With Jesus in this vulnerable state, another voice calls to Jesus. We read that the tempter comes to him and says, “If you are the Son of God, command these stones to become loaves of bread.” Jesus responds with scripture: “One does not live by bread alone, but by every word that comes from the mouth of God.” So the devil takes Jesus to the pinnacle of the temple, and tells him to throw himself down, quoting scriptures right back at Jesus: “if you are the Son of God, throw yourself down, for it is written, their hands will bear you up, so that you will not dash your foot against a stone.” Jesus responds that the scripture says we’re not to put God to the test. Finally, the devil takes Jesus to a mountain peak, and offers Jesus all the kingdoms he can see if only Jesus will worship the devil.” But Jesus sends him away, saying, “it is written, ‘Worship the Lord your God, and serve only [God.]’” Finally, the devil departs, unsuccessful in his quest to lead Jesus off God’s path.
The voice of the devil tempts Jesus with power. Jesus has power, of course. But what kind of power does Jesus have, and how does Jesus use it? How does the voice of the devil want Jesus to use his power? That’s what’s at stake in this passage. I’ve always struggled with the story of Jesus’ temptation because what the devil offers Jesus doesn’t seem very tempting for Jesus. Jesus already has the power to do what the devil offers. We see Jesus multiply loaves and make water into wine. We see at the end of this passage that angels attend to him. We know that Jesus could be an earthly king if he chose – he talks about this frequently in the gospels. What’s so tempting for him in this passage, since the devil doesn’t ask Jesus to do anything that it is outside of his power to do already?
I think they are tempting to Jesus because they are easy for him, and they would directly benefit Jesus, no one else, and they wouldn’t cost Jesus in the way that the path Jesus is on will cost him. What the devil offers is what Jesus already has and already can do, but in a short-cut way that corrupts and twists. It’s the easy way, what the devil offers, and the easy way is always alluring, isn’t it? What the devil asks Jesus to do is to forget who he is, what he is called to do, whose child he is, what his purpose is. Jesus knows what he’s come for – but the devil is trying to convince him that he can get essentially the same things in a supposedly easier way. And that, I think, is the true temptation, the temptation that shows Jesus to be one of us, the temptation that Jesus withstands and calls us to withstand too.  
I think that the biggest temptations we face are not temptations that would lead us to break one of the ten commandments for instance, though of course these things can all be tough temptations. I think the biggest temptation is the temptation to forget – to forget who we are, and what “who we are” means. It is easy to listen to the voices that ell us to think more of what benefits us than what will help others. It is easier to be comfortable than to be challenged. It is easier to just glide along in life without really making an attempt to follow Jesus and live as he lived. To be “basically nice people” instead of being disciples – I think this is the biggest temptation we face. We’re tempted to forget that we’re beloved children of God, created uniquely, and created with a purpose, to love and to serve God and one another.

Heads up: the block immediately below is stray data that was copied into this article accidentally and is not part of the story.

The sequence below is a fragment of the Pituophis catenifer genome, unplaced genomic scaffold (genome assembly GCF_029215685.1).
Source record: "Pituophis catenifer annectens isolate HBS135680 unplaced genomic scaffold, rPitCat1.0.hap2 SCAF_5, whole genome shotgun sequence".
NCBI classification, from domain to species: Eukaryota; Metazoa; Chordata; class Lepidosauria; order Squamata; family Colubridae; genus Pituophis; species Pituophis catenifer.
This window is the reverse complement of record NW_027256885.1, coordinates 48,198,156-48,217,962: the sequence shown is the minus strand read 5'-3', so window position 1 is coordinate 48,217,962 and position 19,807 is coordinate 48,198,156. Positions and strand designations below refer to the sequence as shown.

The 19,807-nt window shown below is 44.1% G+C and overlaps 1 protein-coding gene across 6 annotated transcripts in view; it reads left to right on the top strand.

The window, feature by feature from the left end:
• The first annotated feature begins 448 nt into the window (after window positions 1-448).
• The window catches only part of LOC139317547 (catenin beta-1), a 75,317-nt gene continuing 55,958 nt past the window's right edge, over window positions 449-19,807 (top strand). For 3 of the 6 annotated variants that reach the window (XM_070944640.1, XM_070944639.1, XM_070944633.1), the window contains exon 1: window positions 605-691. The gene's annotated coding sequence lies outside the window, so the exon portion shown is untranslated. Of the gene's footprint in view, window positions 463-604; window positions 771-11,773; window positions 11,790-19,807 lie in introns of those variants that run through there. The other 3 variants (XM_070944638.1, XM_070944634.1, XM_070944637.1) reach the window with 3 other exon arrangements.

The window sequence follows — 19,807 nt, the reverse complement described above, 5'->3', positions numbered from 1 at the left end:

In the end, what God has in store for Jesus and what the devil seems to offer to Jesus aren’t that different from one another. The devil offers Jesus power and rule of kingdoms, but this is already what Jesus has as God’s child, even if it is not in the way that the devil imagines. If both God and Satan are making the same promises to us – how can we tell whose voice is whose? Think of two stones: diamonds, and cubic zirconium. They can look pretty similar, if you’re not looking carefully enough. But one stone is highly valuable, while another is thought of as a cheap imitation. That’s what we have to do with our temptations: remember that one path is worthwhile, and the other will only offer a cheap imitation of the life that we can have with God. Telling them apart – that’s probably easier than we think, even if we don’t like the answer. I’ve generally found in my own life, that God’s voice, God’s promises, God’s path – these things usually involve doing something that I don’t want to do, don’t feel prepared to do, don’t like doing, am afraid to do, am reluctant to do, something that is harder, requires me to give, to risk, to go against the flow, to work with people I don’t like – but ultimately fills my life in a way nothing else can. Following the alternative path – the imitation path - is usually easier – requires less thought. Has more immediate rewards. Lets you shut others out. And ultimately, leaves that empty feeling in the pit of your stomach. That feeling that your life is missing something essential. That feeling that despite having money, or possessions, or security, or whatever else you bargained for – you’re still coming up short – still unsatisfied.